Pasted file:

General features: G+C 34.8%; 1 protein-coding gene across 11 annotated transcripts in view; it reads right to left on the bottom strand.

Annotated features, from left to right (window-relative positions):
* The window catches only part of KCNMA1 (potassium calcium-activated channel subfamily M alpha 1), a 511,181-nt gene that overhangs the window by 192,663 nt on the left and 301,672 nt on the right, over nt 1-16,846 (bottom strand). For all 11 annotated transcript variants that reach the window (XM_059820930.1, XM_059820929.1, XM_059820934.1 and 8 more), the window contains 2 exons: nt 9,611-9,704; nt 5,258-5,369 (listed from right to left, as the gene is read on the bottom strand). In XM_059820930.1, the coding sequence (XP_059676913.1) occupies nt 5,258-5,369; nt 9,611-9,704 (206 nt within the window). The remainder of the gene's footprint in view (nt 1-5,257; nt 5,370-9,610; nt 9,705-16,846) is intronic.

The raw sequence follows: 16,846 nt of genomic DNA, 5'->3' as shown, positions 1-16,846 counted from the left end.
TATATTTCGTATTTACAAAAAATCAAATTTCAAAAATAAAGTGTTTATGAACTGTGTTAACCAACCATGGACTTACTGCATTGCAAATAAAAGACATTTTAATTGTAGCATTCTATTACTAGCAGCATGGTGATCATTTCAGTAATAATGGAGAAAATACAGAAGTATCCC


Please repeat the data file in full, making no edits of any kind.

General features: G+C 34.8%; 1 protein-coding gene across 11 annotated transcripts in view; it reads right to left on the bottom strand.

Annotated features, from left to right (window-relative positions):
* The window catches only part of KCNMA1 (potassium calcium-activated channel subfamily M alpha 1), a 511,181-nt gene that overhangs the window by 192,663 nt on the left and 301,672 nt on the right, over nt 1-16,846 (bottom strand). For all 11 annotated transcript variants that reach the window (XM_059820930.1, XM_059820929.1, XM_059820934.1 and 8 more), the window contains 2 exons: nt 9,611-9,704; nt 5,258-5,369 (listed from right to left, as the gene is read on the bottom strand). In XM_059820930.1, the coding sequence (XP_059676913.1) occupies nt 5,258-5,369; nt 9,611-9,704 (206 nt within the window). The remainder of the gene's footprint in view (nt 1-5,257; nt 5,370-9,610; nt 9,705-16,846) is intronic.

The raw sequence follows: 16,846 nt of genomic DNA, 5'->3' as shown, positions 1-16,846 counted from the left end.
TATATTTCGTATTTACAAAAAATCAAATTTCAAAAATAAAGTGTTTATGAACTGTGTTAACCAACCATGGACTTACTGCATTGCAAATAAAAGACATTTTAATTGTAGCATTCTATTACTAGCAGCATGGTGATCATTTCAGTAATAATGGAGAAAATACAGAAGTATCCC